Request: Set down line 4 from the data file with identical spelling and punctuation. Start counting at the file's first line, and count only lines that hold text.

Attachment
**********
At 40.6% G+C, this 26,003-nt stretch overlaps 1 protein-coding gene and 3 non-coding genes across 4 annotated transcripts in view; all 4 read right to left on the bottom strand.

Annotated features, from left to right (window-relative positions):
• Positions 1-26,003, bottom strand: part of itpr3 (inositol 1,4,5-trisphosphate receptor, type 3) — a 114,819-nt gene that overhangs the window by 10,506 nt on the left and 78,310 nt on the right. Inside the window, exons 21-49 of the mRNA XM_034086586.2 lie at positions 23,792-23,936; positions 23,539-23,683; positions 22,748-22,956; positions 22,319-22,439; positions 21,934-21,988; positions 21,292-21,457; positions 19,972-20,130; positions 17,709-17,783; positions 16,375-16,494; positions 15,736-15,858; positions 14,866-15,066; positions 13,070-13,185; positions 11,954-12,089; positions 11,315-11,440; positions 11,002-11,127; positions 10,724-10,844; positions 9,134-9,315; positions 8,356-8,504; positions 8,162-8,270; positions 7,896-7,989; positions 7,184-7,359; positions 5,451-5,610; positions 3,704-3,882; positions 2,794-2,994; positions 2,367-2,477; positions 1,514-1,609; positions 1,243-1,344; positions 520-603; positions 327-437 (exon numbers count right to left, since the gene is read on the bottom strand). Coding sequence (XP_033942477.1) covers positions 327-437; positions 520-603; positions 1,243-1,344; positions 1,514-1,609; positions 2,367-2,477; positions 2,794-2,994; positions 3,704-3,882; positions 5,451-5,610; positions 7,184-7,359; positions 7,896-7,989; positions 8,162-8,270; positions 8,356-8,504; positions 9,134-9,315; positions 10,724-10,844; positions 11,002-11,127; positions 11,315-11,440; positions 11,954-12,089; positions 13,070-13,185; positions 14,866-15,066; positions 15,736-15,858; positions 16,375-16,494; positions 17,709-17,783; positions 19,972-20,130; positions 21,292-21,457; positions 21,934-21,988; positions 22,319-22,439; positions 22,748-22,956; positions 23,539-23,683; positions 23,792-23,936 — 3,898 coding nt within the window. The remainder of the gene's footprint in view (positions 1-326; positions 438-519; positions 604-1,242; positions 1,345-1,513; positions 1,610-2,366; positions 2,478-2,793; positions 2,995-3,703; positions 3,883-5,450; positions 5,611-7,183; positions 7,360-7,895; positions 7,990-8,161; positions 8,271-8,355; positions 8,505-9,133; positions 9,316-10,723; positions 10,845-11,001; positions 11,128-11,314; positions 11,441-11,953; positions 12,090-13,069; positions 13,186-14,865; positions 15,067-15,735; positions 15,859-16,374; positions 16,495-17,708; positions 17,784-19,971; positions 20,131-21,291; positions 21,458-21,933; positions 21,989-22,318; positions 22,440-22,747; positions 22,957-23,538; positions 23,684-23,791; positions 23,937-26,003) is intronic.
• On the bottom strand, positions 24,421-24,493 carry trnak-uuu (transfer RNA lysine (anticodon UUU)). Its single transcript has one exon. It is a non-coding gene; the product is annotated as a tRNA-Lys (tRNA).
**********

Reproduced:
• On the bottom strand, positions 24,421-24,493 carry trnak-uuu (transfer RNA lysine (anticodon UUU)). Its single transcript has one exon. It is a non-coding gene; the product is annotated as a tRNA-Lys (tRNA).